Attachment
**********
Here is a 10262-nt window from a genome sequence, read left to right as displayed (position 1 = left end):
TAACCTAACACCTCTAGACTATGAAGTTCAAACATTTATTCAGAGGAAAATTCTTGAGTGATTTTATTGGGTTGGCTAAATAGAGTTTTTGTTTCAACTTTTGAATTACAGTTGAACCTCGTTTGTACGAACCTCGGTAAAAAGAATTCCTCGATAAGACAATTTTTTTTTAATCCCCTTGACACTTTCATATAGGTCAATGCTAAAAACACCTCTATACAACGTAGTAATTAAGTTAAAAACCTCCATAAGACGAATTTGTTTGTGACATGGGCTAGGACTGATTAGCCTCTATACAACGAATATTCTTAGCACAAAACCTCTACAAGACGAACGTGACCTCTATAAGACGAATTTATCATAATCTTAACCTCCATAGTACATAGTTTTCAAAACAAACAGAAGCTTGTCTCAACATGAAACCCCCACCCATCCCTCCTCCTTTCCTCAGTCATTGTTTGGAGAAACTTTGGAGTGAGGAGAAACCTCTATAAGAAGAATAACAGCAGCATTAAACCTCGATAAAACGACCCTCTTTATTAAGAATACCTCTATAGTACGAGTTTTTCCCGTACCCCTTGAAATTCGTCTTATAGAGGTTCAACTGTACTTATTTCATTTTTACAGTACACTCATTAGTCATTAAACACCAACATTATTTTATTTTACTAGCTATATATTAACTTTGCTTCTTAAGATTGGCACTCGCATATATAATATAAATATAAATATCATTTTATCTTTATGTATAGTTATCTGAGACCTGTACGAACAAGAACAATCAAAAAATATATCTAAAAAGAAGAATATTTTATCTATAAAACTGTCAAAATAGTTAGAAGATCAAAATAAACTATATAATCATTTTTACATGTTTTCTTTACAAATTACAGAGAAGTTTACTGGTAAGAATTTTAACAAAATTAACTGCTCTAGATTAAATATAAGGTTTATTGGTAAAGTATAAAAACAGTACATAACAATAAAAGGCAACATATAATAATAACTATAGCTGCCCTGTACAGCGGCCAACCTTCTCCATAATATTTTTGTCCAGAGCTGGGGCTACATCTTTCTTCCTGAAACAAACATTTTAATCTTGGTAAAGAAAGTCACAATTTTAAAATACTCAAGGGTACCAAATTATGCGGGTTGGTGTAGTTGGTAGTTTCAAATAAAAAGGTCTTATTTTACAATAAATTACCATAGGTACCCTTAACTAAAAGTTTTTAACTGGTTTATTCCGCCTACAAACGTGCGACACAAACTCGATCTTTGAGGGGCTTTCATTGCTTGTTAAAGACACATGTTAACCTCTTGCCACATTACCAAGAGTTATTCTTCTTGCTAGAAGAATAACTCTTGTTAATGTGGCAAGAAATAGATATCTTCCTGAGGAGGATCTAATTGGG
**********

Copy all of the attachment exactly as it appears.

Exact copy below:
Here is a 10262-nt window from a genome sequence, read left to right as displayed (position 1 = left end):
TAACCTAACACCTCTAGACTATGAAGTTCAAACATTTATTCAGAGGAAAATTCTTGAGTGATTTTATTGGGTTGGCTAAATAGAGTTTTTGTTTCAACTTTTGAATTACAGTTGAACCTCGTTTGTACGAACCTCGGTAAAAAGAATTCCTCGATAAGACAATTTTTTTTTAATCCCCTTGACACTTTCATATAGGTCAATGCTAAAAACACCTCTATACAACGTAGTAATTAAGTTAAAAACCTCCATAAGACGAATTTGTTTGTGACATGGGCTAGGACTGATTAGCCTCTATACAACGAATATTCTTAGCACAAAACCTCTACAAGACGAACGTGACCTCTATAAGACGAATTTATCATAATCTTAACCTCCATAGTACATAGTTTTCAAAACAAACAGAAGCTTGTCTCAACATGAAACCCCCACCCATCCCTCCTCCTTTCCTCAGTCATTGTTTGGAGAAACTTTGGAGTGAGGAGAAACCTCTATAAGAAGAATAACAGCAGCATTAAACCTCGATAAAACGACCCTCTTTATTAAGAATACCTCTATAGTACGAGTTTTTCCCGTACCCCTTGAAATTCGTCTTATAGAGGTTCAACTGTACTTATTTCATTTTTACAGTACACTCATTAGTCATTAAACACCAACATTATTTTATTTTACTAGCTATATATTAACTTTGCTTCTTAAGATTGGCACTCGCATATATAATATAAATATAAATATCATTTTATCTTTATGTATAGTTATCTGAGACCTGTACGAACAAGAACAATCAAAAAATATATCTAAAAAGAAGAATATTTTATCTATAAAACTGTCAAAATAGTTAGAAGATCAAAATAAACTATATAATCATTTTTACATGTTTTCTTTACAAATTACAGAGAAGTTTACTGGTAAGAATTTTAACAAAATTAACTGCTCTAGATTAAATATAAGGTTTATTGGTAAAGTATAAAAACAGTACATAACAATAAAAGGCAACATATAATAATAACTATAGCTGCCCTGTACAGCGGCCAACCTTCTCCATAATATTTTTGTCCAGAGCTGGGGCTACATCTTTCTTCCTGAAACAAACATTTTAATCTTGGTAAAGAAAGTCACAATTTTAAAATACTCAAGGGTACCAAATTATGCGGGTTGGTGTAGTTGGTAGTTTCAAATAAAAAGGTCTTATTTTACAATAAATTACCATAGGTACCCTTAACTAAAAGTTTTTAACTGGTTTATTCCGCCTACAAACGTGCGACACAAACTCGATCTTTGAGGGGCTTTCATTGCTTGTTAAAGACACATGTTAACCTCTTGCCACATTACCAAGAGTTATTCTTCTTGCTAGAAGAATAACTCTTGTTAATGTGGCAAGAAATAGATATCTTCCTGAGGAGGATCTAATTGGG